Belarus sacks air chief over teddy bear air-bombing
Belarussian president Alexander Lukashenko has sacked his air defence chief and the head of the border guards for failing to stop a Swedish aircraft from dropping hundreds of teddy bears over the hardline state in a pro-democracy stunt.
The aircraft, chartered by a Swedish public relations firm, crossed into Belarussian air space from Lithuania on July 4th and dropped about 800 teddies near the town of Ivenets. Each bear carried a message calling for Belarus to show greater respect for individual human rights.Egypt denies sending a nice letter to Israel
The return letter, released by the Israeli president's office, was on the stationery of the Egyptian Embassy in Tel Aviv.The Olympics have turned London into a "ghost town"
In it, Morsi appeared to write in English, "I am looking forward to exerting our best efforts to get the Middle east Peace Process back to its right track in order to achieve security and stability for all peoples of the region, including that Israeli people." The Israeli president's name was spelled "Perez."
Then a spokesman for Morsi, Yasser Ali, said in Cairo that Morsi had not written a letter to the Israeli president at all.
“There are two groups of people missing. The first are general visitors to London who are staying clear because of the perception that London will be busy.Running 70% of India on coal power couldn't stop the power outage
“The second are Londoners and Brits who have been warned there will be a transport nightmare.
“Our message to them is that, while it may be sensible to avoid certain peak times and locations, transport is running very smoothly.
“Ironically there has never been a better time to visit our attractions because the queues are shorter and opening times have been extended.”
“Coal operates at a steady output 24 hours a day - it's baseload,” says Mr. Guay, the Washington Representative of the Sierra Club International Climate Program. “But coal can’t be ramped up quickly to accommodate quick peak surges in demand.”
He says solar energy, improved efficiency, and natural gas are much more plausible solutions for delivering energy when India needs it - at peak times, such as when millions flip on their air conditioners.Russian blogger criticizes Orthodox Church, escapes to Poland over threatened detainment
In the capital of Karelia, we see anti-Church sentiments growing. There is nothing shocking about this. The thinking part of society understands that the Church is another wing of the Party of Power [United Russia]. The Russian Orthodox Church, just like United Russia, cons the public with fairytales about how well we are living, all while scooping up money for itself. Total corruption, the oligarchy, and the all-powerful intelligence agencies are directly linked to the rise of the Russian Orthodox Church. Using money from the state budget, which isn’t even necessary to fund the Orthodox Church's operations, churches are being built in Karelia. The Church is also being granted the use of land that now hosts several nursery schools (which are currently in catastrophically short supply).New Iranian sanctions cut off Chinese, Iraqi banks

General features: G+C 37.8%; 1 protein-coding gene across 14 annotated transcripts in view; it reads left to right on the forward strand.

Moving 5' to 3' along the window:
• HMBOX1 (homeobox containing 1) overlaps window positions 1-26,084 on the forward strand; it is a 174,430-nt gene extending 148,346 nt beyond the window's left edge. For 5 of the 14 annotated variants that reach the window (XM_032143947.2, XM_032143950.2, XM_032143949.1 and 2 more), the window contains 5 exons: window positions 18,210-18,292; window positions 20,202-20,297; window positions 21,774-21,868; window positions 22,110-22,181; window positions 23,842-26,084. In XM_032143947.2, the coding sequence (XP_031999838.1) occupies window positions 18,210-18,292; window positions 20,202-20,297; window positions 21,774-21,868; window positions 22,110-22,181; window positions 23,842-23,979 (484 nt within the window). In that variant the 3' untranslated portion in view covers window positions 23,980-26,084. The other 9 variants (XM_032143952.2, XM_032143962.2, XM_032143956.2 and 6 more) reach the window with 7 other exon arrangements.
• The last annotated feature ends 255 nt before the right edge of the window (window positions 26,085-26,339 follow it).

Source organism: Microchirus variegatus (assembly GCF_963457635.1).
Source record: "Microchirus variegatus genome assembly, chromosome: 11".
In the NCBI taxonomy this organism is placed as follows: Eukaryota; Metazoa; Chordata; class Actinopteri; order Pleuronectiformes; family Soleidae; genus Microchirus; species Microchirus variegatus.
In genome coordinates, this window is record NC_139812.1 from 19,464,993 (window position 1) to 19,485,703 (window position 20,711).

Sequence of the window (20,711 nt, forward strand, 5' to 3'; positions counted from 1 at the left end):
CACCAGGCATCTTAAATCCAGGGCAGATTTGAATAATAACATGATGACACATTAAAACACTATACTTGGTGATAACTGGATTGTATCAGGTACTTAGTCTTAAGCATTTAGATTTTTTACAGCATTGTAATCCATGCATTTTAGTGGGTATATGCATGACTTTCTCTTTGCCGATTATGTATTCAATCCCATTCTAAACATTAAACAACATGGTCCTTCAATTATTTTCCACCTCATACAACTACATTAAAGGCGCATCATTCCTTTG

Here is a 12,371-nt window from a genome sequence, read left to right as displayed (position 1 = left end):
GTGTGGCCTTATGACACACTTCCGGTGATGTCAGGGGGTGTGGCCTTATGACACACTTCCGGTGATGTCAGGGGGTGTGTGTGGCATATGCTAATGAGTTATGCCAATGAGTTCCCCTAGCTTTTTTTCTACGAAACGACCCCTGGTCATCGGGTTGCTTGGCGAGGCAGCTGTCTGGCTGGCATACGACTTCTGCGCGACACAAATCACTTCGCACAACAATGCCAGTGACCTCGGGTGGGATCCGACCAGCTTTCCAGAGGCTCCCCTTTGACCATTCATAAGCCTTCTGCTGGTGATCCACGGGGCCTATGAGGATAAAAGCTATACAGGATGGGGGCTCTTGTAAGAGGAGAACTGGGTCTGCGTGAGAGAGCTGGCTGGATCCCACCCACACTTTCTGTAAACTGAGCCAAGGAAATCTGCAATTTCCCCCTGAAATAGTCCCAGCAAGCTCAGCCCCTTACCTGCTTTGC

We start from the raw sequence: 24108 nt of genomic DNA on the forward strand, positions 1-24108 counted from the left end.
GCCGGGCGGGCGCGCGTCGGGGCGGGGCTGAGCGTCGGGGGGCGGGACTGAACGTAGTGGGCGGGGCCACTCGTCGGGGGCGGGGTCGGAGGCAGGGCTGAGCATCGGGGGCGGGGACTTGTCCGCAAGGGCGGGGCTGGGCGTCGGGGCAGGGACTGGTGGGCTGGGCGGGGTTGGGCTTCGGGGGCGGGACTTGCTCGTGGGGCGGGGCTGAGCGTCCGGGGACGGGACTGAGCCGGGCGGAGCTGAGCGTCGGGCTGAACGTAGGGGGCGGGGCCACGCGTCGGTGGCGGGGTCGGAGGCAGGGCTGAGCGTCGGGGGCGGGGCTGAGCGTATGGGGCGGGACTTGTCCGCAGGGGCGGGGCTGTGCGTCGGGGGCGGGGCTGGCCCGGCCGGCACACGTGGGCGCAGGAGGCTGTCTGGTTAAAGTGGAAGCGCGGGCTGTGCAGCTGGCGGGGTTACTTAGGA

On the call with reporters, Cohen said the "collateral benefit" of the sanctions is that Iran is finding it increasingly difficult to make payments in the international financial system, which in turn make it more difficult to procure materials for the nuclear program. The sanctions on Kunlun and Elaf would have a "chilling effect" on the willingness of other international financial institutions from doing business with Iranian banks Cohen said.How WikiLeaks transformed Brazilian investigative reporting
If WikiLeaks on the Brazilian media community has been unmistakable: within a couple of months, articles based on documents from Brazil’s dictatorship period started popping up in the press. Folha de S. Paulo started its own WikiLeaks-type section, the “FolhaLeaks,” and established an investigative unit in Brasília. More investigative stories are being produced by both the traditional and the independent media. A year later, corporate media outlets such as Globo and Grupo Bandeirantes—major TV networks in Brazil—are fighting to sponsor the annual congress of the Brazilian Association for Investigative Journalism. And Publica is now up and running.